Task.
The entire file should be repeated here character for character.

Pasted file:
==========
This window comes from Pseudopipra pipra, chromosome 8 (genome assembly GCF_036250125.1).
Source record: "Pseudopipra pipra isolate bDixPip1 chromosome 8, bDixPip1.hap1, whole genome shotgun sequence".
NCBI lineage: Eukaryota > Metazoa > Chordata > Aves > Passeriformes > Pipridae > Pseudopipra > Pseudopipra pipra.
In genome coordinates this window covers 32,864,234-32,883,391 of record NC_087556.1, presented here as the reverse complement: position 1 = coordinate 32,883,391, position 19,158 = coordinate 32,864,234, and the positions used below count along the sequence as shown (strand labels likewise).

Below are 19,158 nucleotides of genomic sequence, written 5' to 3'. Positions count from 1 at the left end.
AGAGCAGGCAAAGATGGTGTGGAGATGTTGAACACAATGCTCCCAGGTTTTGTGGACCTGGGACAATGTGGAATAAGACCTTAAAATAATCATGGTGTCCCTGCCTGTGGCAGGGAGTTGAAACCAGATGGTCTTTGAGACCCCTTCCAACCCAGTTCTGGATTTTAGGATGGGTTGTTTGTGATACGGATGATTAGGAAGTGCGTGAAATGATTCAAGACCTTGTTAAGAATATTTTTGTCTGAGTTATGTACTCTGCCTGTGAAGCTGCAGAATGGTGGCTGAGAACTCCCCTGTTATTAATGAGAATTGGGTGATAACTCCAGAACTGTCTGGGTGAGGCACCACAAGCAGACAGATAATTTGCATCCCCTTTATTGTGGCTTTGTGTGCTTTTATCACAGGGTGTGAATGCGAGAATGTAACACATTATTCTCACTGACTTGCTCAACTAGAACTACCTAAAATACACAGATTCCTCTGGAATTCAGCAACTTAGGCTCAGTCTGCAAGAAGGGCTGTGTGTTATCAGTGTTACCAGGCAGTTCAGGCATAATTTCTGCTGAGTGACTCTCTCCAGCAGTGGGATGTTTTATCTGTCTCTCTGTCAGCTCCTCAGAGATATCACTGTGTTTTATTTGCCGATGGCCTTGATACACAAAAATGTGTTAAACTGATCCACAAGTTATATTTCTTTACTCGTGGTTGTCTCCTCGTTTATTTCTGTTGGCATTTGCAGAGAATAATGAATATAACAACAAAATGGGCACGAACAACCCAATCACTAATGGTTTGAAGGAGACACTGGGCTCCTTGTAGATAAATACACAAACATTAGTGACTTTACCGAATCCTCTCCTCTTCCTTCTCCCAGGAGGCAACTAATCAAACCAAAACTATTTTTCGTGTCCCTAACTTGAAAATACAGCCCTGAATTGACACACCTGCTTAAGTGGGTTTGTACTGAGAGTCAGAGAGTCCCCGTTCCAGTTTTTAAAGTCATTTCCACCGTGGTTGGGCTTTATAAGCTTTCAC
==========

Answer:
This window comes from Pseudopipra pipra, chromosome 8 (genome assembly GCF_036250125.1).
Source record: "Pseudopipra pipra isolate bDixPip1 chromosome 8, bDixPip1.hap1, whole genome shotgun sequence".
NCBI lineage: Eukaryota > Metazoa > Chordata > Aves > Passeriformes > Pipridae > Pseudopipra > Pseudopipra pipra.
In genome coordinates this window covers 32,864,234-32,883,391 of record NC_087556.1, presented here as the reverse complement: position 1 = coordinate 32,883,391, position 19,158 = coordinate 32,864,234, and the positions used below count along the sequence as shown (strand labels likewise).

Below are 19,158 nucleotides of genomic sequence, written 5' to 3'. Positions count from 1 at the left end.
AGAGCAGGCAAAGATGGTGTGGAGATGTTGAACACAATGCTCCCAGGTTTTGTGGACCTGGGACAATGTGGAATAAGACCTTAAAATAATCATGGTGTCCCTGCCTGTGGCAGGGAGTTGAAACCAGATGGTCTTTGAGACCCCTTCCAACCCAGTTCTGGATTTTAGGATGGGTTGTTTGTGATACGGATGATTAGGAAGTGCGTGAAATGATTCAAGACCTTGTTAAGAATATTTTTGTCTGAGTTATGTACTCTGCCTGTGAAGCTGCAGAATGGTGGCTGAGAACTCCCCTGTTATTAATGAGAATTGGGTGATAACTCCAGAACTGTCTGGGTGAGGCACCACAAGCAGACAGATAATTTGCATCCCCTTTATTGTGGCTTTGTGTGCTTTTATCACAGGGTGTGAATGCGAGAATGTAACACATTATTCTCACTGACTTGCTCAACTAGAACTACCTAAAATACACAGATTCCTCTGGAATTCAGCAACTTAGGCTCAGTCTGCAAGAAGGGCTGTGTGTTATCAGTGTTACCAGGCAGTTCAGGCATAATTTCTGCTGAGTGACTCTCTCCAGCAGTGGGATGTTTTATCTGTCTCTCTGTCAGCTCCTCAGAGATATCACTGTGTTTTATTTGCCGATGGCCTTGATACACAAAAATGTGTTAAACTGATCCACAAGTTATATTTCTTTACTCGTGGTTGTCTCCTCGTTTATTTCTGTTGGCATTTGCAGAGAATAATGAATATAACAACAAAATGGGCACGAACAACCCAATCACTAATGGTTTGAAGGAGACACTGGGCTCCTTGTAGATAAATACACAAACATTAGTGACTTTACCGAATCCTCTCCTCTTCCTTCTCCCAGGAGGCAACTAATCAAACCAAAACTATTTTTCGTGTCCCTAACTTGAAAATACAGCCCTGAATTGACACACCTGCTTAAGTGGGTTTGTACTGAGAGTCAGAGAGTCCCCGTTCCAGTTTTTAAAGTCATTTCCACCGTGGTTGGGCTTTATAAGCTTTCAC